Brian's Reviews > The Walking Dead: Rise of the Governor

The Walking Dead by Robert Kirkman
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Nov 08, 11

Read in November, 2011

Okay, I am a HUGE zombie fan. I have also been collecting the Walking Dead comic book since issue #2 and when I first heard about this novel, I was excited. Kirkman explores the deeper thoughts/feelings/issues of a z-apocalyptic world via the comic (and now the TV show) and I thought a novel would allow him to really sink his teeth into the material. Also, he has never (not in comics or TV) dealt with the early days of the epidemic.

If you haven't ever read the comic, but are a fan of apocalyptic fiction, then you MIGHT like this book. It's not badly written, per se. There are a couple of points where they really built suspense up for example. However, it is definitely not worth the price of a hardcover. Wait until it's in paperback, the ebook $$ goes down, or just check it out of your library.

Now, if you're a fan of the Walking dead, you're going to be disappointed. Now, I'm sure there are fanboys out there that will attack me for saying that, but give it time. A couple of years from now, even the most hardcore fanboys will be ashamed of it.

If you heard that this novel will cover the early days of the outbreak, you heard wrong. Little is covered about the initial outbreak. Instead, we jump a few days into the z-plague with them just hiding in a house and then quickly fast forward weeks into it. We don't hear about how it spreads. You'd think that starting with the characters seeing their first walking corpse would be a big moment in a book like this, but it isn't. Heck, I don't even think they covered it. So let me reiterate, this novel adds nothing about the spread of the zombie plague EXCEPT them describing how television and radio stations go off air. Fine, chalk it up to writer's license. Maybe Kirkman and Bonansinga (the authors) didn't want to deal with those time periods. That's okay. Let's move on to the meat.

The Governor is one of the most vile characters in the comic book medium because his actions are horrendous. He is evil. The comic deals with him torturing and raping a woman. It deals with him holding gladiatorial-style games where people fight off zombies to entertain the masses of the Woodbury community. He orders the killing of women and children. The frickin' title of this book is "Rise of the Governor"! The blurb on the back of the dustcover is "In The Walking Dead: Rise of the Governor, the world will finally understand what drove Phillip Blake to become... The Governor.

Guess what? It's a lie.

You do not learn what drove Phillip Blake to become the Governor. You don't learn what turns an average law-abiding citizen into such a monstrous being. Oh, and want to learn the bigger lie? BIGGEST SPOILER - Phillip Blake doesn't become the Governor. It's his lame-ass asthmatic brother who only kills one zombie (nearly accidentally) in the whole book and later only kills one man. Plot twist? It was a cop-out. What motivations would brother Brian have for his monstrous actions in the comic? The lame-ass ones the book give are not believable.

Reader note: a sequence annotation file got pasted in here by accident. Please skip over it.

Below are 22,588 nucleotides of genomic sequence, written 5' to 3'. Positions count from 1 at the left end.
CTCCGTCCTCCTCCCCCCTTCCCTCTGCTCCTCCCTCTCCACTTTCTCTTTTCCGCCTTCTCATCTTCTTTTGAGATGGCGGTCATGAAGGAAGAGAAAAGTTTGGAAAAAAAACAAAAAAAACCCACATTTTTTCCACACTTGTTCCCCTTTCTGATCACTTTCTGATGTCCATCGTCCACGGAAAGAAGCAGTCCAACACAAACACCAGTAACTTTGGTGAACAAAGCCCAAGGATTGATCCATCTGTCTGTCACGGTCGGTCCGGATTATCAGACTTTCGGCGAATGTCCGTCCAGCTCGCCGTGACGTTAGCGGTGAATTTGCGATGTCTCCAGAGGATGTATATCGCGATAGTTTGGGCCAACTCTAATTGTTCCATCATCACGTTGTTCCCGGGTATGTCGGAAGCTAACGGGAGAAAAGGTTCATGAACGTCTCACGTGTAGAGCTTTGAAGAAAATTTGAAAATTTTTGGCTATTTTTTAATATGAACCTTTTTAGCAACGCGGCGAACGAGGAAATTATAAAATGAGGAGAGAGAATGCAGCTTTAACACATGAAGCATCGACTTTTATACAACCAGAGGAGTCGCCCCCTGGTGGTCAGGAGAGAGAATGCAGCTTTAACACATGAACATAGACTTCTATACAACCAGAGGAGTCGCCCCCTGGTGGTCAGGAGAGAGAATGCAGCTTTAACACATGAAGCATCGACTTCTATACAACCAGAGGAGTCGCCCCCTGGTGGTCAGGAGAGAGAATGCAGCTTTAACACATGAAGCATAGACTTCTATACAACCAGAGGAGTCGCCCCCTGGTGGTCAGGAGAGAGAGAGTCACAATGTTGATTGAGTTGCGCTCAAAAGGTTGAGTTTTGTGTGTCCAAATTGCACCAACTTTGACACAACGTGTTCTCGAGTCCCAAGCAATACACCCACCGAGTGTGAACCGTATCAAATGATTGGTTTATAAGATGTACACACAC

I didn't care about the characters. Phillip was the most interesting, but he is killed off for the surprise ending, leaving us with a character who is still a wimp. The authors try to wring out his motivation for his evil personality in a two or three page description of him losing it and going insane. Seriously?

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Comments (showing 1-5 of 5) (5 new)

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Jacobi Brian, one very small defense for this book is it appears to be the first in a trilogy. So future books (I surely won't be reading) could seek to explain why or how Brian becomes the real Governor.

If it wasn't for Max Brook's work, showing how effective zombies can be in prose (some of the accounts of attacks in WWZ are chilling), I would think I just prefer zombies in comics and films.

message 2: by Brian (last edited Nov 12, 2011 11:22AM) (new) - rated it 1 star

Brian I is my understanding that this book is the only one dealing with the governor. Each book will take one of the other interesting, yet unfleshed-out characters. For example, a book detailing the outbreak in the prison from Axel's POV.

Jacobi wrote: "Brian, one very small defense for this book is it appears to be the first in a trilogy. So future books (I surely won't be reading) could seek to explain why or how Brian becomes the real Governor...."

Jacobi Hmm, well that's interesting. I would love to see Michonne's story up until she joined Rick and the rest of the crew, but I would rather have that be an original graphic novel, than another book.

Jesse I agree that the book is crap but not for the same exact reasons. But yeah, a lot of the climax was anti clamatic and definitely a cop out. Also I didn't want to feel sympathy or empathy for the Governor and yet this book tried to force you too. And the writing isn't great either... Shame, since the comics are solo good.

Paweł Thanks, now I don't have to read the remaining 100 pages, because I've been struggling with this horrible book for weeks. I'm a fan of the TV series (the best zombie thing on both the small and big screen that I've seen), but have never read the comic. Looks like I knew who would become the Governor since the beginning, it was so obvious. (view spoiler) was the obvious candidate to choose if you wanted a plot twist - but unfortunately since he is the obvious choice, it means he is the worst choice, too. No kudos for the author...

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